Kanungu, Uganda | AFRICA TEMBELEA | Two men have been arrested and are in custody as Uganda’s security continues the hunt for the four kidnappers of US tourist Kimberly Sue Endicott at Queen Elizabeth Park last week.
Police spokesperson Fred Enanga confirmed to URN that there were some arrests made in regard to the kidnap. He, however, declined to divulge details. “I can confirm that there were some arrests but I am yet to get details. I will brief you when I get the information,” Enanga said.
Uganda Radio Network has since learnt that two of four gunmen suspected to have been involved, have been apprehended. The two were only identified as Hakim and Kwarishiima.
Sources said the suspects were flown from Kanungu district where they were tracked using a device which was placed in the ‘ransom money’ they received before setting Endicott and his guide Jean Paul Mirenge free on Sunday.
Endicott and Mirenge were kidnapped by four gunmen, who hijacked their safari vehicle from Queen Elizabeth National Park on April 4.
The gunmen demanded a ransom of $500,000 using their victims’ cell phones. Sources told URN on Monday that the kidnappers instead received a negotiated sum of $30,000 (about 100 million Shillings) out of $500,000 (1.8b) they had earlier demanded to free Endicott and Mirenge.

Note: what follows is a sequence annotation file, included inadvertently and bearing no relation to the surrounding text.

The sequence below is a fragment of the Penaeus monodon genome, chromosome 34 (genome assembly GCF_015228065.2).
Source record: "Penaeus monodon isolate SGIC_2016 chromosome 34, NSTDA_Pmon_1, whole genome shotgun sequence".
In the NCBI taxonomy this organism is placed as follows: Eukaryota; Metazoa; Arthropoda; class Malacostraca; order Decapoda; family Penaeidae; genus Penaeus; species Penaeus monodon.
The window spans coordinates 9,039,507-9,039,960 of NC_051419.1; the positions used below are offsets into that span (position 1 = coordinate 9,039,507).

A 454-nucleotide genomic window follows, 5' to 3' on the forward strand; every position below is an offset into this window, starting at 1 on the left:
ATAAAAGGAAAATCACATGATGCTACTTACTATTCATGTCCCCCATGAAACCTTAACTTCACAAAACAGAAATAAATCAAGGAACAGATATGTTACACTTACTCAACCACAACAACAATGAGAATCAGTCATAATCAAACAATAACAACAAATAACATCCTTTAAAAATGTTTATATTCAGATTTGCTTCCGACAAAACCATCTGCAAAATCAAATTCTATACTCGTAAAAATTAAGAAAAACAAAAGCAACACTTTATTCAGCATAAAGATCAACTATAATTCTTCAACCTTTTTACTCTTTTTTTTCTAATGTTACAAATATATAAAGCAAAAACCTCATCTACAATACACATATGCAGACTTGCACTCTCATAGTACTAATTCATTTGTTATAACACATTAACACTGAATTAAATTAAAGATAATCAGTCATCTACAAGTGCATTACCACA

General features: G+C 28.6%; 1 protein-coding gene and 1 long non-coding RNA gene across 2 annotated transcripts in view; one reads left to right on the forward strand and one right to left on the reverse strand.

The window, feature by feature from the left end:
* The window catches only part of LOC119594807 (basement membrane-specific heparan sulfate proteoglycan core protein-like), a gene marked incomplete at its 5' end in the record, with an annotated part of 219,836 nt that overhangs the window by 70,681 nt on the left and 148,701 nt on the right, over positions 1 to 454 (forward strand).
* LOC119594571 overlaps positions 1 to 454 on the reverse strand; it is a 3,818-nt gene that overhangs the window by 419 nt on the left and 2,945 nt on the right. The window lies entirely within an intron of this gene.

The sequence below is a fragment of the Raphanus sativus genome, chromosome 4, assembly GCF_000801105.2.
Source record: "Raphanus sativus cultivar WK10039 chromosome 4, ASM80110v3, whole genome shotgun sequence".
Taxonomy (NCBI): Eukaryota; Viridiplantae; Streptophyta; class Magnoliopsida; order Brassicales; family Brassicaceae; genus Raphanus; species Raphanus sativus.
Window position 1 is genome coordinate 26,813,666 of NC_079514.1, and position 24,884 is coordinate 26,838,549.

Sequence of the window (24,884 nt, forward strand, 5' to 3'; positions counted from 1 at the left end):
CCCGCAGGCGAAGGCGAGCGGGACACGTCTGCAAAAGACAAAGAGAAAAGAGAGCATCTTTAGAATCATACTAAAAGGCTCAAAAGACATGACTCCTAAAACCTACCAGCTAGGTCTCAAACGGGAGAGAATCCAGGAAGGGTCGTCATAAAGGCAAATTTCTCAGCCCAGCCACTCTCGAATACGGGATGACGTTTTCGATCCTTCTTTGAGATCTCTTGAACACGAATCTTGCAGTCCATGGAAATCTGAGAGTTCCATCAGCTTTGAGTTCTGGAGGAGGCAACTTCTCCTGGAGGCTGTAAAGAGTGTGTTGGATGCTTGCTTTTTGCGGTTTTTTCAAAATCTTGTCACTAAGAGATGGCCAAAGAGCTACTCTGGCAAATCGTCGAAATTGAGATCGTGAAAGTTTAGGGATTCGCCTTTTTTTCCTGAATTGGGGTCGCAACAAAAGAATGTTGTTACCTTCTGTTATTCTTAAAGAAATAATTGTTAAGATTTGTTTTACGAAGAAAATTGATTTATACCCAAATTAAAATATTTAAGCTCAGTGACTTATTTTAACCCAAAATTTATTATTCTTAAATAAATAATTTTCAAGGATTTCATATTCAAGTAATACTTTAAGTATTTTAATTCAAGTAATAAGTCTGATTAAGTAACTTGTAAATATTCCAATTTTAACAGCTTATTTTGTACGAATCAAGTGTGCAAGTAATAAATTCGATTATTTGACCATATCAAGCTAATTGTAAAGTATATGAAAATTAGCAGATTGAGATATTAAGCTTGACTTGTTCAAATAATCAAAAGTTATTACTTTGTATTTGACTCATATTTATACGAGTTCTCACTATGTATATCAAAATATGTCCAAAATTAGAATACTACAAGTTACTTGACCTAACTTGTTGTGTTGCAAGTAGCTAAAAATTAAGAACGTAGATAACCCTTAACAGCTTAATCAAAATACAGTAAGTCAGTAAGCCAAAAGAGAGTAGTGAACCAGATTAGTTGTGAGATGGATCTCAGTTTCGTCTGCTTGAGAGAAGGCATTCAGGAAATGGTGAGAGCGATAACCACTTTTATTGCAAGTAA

Endicott was handed over to the US Embassy in Kampala by Inspector General of Police Martin Okoth Ochola on Monday.
US President Donald Trump on Monday tasked Uganda government to arrest the kidnappers before people can feel safe to come to Uganda.
“Uganda must find the kidnappers of the American Tourist and guide before people will feel safe in going there,” Trump tweeted. “Bring them to justice openly and quickly!”
After the release of the tourists, Uganda police said they were rescued from the Democratic Republic of Congo by a joint effort involving the Uganda Police, Uganda Peoples Defence Forces-UPDF and sister security agencies.
Reports indicate that the US military provided support to Ugandan security forces to accomplish the mission. The support included intelligence, surveillance, and reconnaissance assets and liaison officers, according to US news outlets.